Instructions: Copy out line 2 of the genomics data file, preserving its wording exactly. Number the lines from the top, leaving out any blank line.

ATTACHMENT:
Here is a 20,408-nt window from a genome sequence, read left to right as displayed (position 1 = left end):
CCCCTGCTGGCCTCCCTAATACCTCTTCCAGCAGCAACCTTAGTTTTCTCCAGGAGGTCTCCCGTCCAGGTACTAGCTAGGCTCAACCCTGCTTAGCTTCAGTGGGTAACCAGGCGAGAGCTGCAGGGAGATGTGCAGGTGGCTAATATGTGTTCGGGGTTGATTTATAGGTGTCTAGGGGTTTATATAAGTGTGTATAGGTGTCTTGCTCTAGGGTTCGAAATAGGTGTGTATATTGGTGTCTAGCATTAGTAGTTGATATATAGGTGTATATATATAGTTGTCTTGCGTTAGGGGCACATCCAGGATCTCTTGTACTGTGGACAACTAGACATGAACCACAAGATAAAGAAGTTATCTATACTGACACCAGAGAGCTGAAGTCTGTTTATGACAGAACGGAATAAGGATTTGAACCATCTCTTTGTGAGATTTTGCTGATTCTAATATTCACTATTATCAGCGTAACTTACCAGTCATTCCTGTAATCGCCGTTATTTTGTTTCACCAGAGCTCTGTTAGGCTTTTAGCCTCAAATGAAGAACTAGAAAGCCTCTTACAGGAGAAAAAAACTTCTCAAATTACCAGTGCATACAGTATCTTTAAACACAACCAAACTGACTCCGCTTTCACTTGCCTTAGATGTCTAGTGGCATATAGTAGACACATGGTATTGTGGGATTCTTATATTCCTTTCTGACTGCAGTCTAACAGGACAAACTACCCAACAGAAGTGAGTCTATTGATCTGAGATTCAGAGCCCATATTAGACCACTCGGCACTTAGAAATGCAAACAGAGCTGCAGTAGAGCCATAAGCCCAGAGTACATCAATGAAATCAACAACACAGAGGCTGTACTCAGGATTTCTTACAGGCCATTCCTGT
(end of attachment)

CCCCTGCTGGCCTCCCTAATACCTCTTCCAGCAGCAACCTTAGTTTTCTCCAGGAGGTCTCCCGTCCAGGTACTAGCTAGGCTCAACCCTGCTTAGCTTCAGTGGGTAACCAGGCGAGAGCTGCAGGGAGATGTGCAGGTGGCTAATATGTGTTCGGGGTTGATTTATAGGTGTCTAGGGGTTTATATAAGTGTGTATAGGTGTCTTGCTCTAGGGTTCGAAATAGGTGTGTATATTGGTGTCTAGCATTAGTAGTTGATATATAGGTGTATATATATAGTTGTCTTGCGTTAGGGGCACATCCAGGATCTCTTGTACTGTGGACAACTAGACATGAACCACAAGATAAAGAAGTTATCTATACTGACACCAGAGAGCTGAAGTCTGTTTATGACAGAACGGAATAAGGATTTGAACCATCTCTTTGTGAGATTTTGCTGATTCTAATATTCACTATTATCAGCGTAACTTACCAGTCATTCCTGTAATCGCCGTTATTTTGTTTCACCAGAGCTCTGTTAGGCTTTTAGCCTCAAATGAAGAACTAGAAAGCCTCTTACAGGAGAAAAAAACTTCTCAAATTACCAGTGCATACAGTATCTTTAAACACAACCAAACTGACTCCGCTTTCACTTGCCTTAGATGTCTAGTGGCATATAGTAGACACATGGTATTGTGGGATTCTTATATTCCTTTCTGACTGCAGTCTAACAGGACAAACTACCCAACAGAAGTGAGTCTATTGATCTGAGATTCAGAGCCCATATTAGACCACTCGGCACTTAGAAATGCAAACAGAGCTGCAGTAGAGCCATAAGCCCAGAGTACATCAATGAAATCAACAACACAGAGGCTGTACTCAGGATTTCTTACAGGCCATTCCTGT